Traditional accounts hold that Sankara was born in 788 CE at Kalady in Kerala. The lore has it that his parents were childless for many years, and it was after their prayers at Vadakkunnathan Temple, Thrissur, that Lord Siva appeared to both the husband and wife in their dream, and offered them a choice: a mediocre son who would live a long life, or an extraordinary son who would not live long. Both the parents chose the latter; thus Sankara was born as their son. His father died while Sankara was young. As a child, Sankara showed remarkable scholarship by mastering the four Vedas by the age of eight. At the age of eight, Sankara was inclined towards sanyasa, but it was only after much persuasion that his mother gave her consent. According to the legend, he received her consent in a very interesting manner. While bathing in the river Poorna one day, a crocodile caught hold of his leg and appeared to be about to devour him. Sankara appealed to his mother, who arrived there, asking her permission to become a sanyasi at least in these final moments of his life. His mother finally gave her consent, only to have the crocodile let go of young Sankara. Sankara then travelled towards North India in search of a guru. He met Govinda Bagavatpada on the banks of the Narmada River. The guru instructed Sankara to write a commentary on the Brahma Sutra and propagate the advaita Philosophy. Sankara then travelled to Kashi, where a young man named Sanadana, became his first disciple. According to the legend, ‘while on his way to the Viswanath temple, an untouchable accompanied by four dogs came in his way. When asked to move aside by Sankara’s disciples, the untouchable replied: “Do you wish that I move my everlasting soul, or this body made of flesh?” Sankara prostrated before the untouchable realising that the untouchable was none other than Lord Siva’ (Wikipedia). One of the most famous debates of Adi Sankara was with the ritualist Maṇḍana Miśra, who held the view that the life of a householder was far superior to that of a monk. This view was widely shared and respected throughout India at that time. Thus it would have been important for Adi Shankara tot debate with him. Madana Mishra’s guru was the famous mimamsa philosopher, Kumārila Bhaṭṭa. Sankara sought a debate with Kumārila Bhaṭṭa and met him in Prayag where he had buried himself in a slow burning pyre to repent for sins committed against his guru. Kumārila . Bhaṭṭa thus asked Adi Shankara to proceed to Mahignati to meet Mandana Mira and debate with him instead. After debating for over fifteen days, with Maṇḍana Miśra wife Ubhaya Bharat acting as referee, Maṇḍana Miśra accepted defeat. Ubhaya Bharāti then challenged Adi Sankara to have a debate with her in order to ‘complete’ the victory. She asked him questions related to sexual congress between man and woman – a subject in which Shankaracharya had no knowledge, since he was a true celibate and sanyasi. Sri Sankaracharya asked for a ‘recess’ of 15 days. As per legend, he used the art of “para-kaya pravesa” (the spirit leaving one’s own body and entering another’s) and exited his own body, which he asked his disciples to look after, and psychically entered the dead body of a king. The story goes that from the King’s two wives, he acquired all knowledge of “art of love”. Finally, he answered all questions put to him by Ubhaya B-harati:; and she allowed Maṇḍana Miśra to accept sanyasa with the monastic name Suresvacarya, as per the agreed-upon rules of the debate. Sankara then travelled the length and breadth of India, debating with leading scholars, and establishing monasteries at various places. Finally Sankara ascended the sarvanjapitha by defeating many scholars from various scholastic disciplines. There are various traditions on the location of his last days, the dominant belief holds that towards the end of his life, Sankara travelled to the Himalayan area of Kedarnath- Badrinath and attained vedhamukthi (freedom from embodiment).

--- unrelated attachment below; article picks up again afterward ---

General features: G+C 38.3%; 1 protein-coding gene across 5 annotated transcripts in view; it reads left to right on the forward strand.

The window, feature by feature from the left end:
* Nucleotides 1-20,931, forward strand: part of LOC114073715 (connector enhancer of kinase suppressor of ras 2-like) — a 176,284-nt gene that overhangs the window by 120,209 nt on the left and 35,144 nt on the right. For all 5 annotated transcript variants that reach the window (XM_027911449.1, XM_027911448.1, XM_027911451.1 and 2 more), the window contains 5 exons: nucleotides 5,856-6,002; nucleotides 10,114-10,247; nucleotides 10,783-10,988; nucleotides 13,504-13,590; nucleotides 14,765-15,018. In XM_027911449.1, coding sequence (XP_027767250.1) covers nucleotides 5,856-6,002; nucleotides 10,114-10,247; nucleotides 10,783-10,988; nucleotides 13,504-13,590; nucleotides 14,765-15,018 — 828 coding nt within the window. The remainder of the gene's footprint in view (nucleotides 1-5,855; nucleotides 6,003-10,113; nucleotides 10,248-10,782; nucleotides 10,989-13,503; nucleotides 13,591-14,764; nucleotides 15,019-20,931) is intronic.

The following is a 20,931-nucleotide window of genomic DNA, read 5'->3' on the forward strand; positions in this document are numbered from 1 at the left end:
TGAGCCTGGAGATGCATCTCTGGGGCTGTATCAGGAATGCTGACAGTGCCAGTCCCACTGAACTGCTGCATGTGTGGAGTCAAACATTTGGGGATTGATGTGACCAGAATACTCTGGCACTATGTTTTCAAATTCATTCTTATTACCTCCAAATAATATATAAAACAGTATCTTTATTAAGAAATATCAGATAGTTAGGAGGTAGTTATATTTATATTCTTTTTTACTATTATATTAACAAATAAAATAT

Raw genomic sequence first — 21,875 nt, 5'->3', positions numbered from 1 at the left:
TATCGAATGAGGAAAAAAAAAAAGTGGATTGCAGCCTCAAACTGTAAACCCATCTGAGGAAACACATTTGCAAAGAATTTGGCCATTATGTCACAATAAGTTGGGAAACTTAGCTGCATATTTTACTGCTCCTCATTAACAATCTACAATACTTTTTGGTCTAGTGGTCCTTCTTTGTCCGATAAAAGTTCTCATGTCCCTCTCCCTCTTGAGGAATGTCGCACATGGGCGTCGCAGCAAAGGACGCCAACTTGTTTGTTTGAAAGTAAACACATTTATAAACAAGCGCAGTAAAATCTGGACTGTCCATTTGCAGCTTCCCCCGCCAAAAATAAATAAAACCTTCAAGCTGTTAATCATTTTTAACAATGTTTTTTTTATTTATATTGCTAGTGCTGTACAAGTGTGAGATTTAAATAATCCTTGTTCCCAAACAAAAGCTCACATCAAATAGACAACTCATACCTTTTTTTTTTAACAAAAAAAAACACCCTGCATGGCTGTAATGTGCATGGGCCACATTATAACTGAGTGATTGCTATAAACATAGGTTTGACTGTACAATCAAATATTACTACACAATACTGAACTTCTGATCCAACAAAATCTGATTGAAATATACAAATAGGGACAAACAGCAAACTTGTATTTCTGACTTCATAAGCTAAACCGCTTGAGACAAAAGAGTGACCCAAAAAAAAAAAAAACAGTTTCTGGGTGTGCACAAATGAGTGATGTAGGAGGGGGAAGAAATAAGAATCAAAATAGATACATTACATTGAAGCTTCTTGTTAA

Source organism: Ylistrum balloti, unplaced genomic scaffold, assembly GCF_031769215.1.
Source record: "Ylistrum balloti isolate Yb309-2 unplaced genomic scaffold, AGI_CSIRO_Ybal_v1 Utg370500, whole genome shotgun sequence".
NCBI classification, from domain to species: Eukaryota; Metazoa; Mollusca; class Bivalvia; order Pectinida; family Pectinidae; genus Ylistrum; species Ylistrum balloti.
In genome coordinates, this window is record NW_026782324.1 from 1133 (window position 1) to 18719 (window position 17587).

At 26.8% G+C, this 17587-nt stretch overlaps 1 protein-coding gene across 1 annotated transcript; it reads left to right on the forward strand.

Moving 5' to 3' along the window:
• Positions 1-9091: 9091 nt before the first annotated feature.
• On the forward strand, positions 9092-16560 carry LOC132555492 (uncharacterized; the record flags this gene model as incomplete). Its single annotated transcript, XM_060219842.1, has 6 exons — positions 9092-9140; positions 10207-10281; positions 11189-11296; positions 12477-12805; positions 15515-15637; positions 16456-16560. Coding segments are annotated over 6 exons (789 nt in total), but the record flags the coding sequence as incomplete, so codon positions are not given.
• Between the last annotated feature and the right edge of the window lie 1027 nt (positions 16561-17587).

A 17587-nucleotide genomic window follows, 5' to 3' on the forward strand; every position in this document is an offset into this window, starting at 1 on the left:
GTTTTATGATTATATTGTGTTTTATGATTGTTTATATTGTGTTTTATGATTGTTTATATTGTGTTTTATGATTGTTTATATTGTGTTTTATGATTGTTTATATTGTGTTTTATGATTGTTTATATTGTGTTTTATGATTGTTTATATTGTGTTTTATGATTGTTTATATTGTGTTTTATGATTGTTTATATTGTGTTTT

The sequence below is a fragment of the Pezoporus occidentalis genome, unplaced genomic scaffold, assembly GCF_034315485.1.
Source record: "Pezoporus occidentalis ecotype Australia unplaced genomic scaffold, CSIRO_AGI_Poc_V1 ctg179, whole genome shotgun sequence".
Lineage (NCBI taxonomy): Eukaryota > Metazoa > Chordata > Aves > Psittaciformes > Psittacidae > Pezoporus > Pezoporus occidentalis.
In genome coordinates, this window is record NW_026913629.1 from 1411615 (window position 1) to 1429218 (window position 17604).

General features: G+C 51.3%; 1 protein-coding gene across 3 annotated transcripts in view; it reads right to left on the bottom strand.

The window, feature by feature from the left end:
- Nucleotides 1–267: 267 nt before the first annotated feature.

Photographs of the sculptural representation of the life of Adi Sankaracharya at Sri Adi Sankara Keerthi Sthamba Mandapam, except his philosophical tours and worships, and the establishment of differe monasteries, are as follows:
Fig 1: Sivaguru and Aryamba praying to Vrishachaleswara
Fig 2: Lord Parameswara himself incarnates as Sankara
Fig 3. On Sankara’s prayers goddess Lakshmi showers golden amlakas for the poor lady who offered an amilaka as bhiksha
Fig 4. River Puma changes its course showers golden amlakas for the poor lady Sankara’s request and comes near home for the convenience of ailing mother.
Fig 5: Sankara is released from the jaws of the crocodile when his mother consents to his taking sanyasa.
Fig 6: Sankara contains the raging river Narmada in his kamandala and reaches his waiting guru Govinda Bhagavadpadi
Fig 7: Goudapada blesses Sankara at Badrinath.
Fig 8: Sanandana’s devotion to his guru enables him to cross the Ganga at Sankara’s call lotuses emerge miraculously at foot holds hence the name Padmapada.
Fig 9: Lord Parameswara appears before Sankara as chandala to test him and ordains him to write commentary on Brahmasutra
Fig 10: Sage Vyasa approves Sankara’s bhashyam and blesses him with extension of his life for sixteen more Brahmasutra years.
Fig 11: At Prayaga, Sankara meets Kumarila Bhatta who is sacrificing himself in husk fire for his sin. He advises Sankara to meet his shishya Mandana. Misra.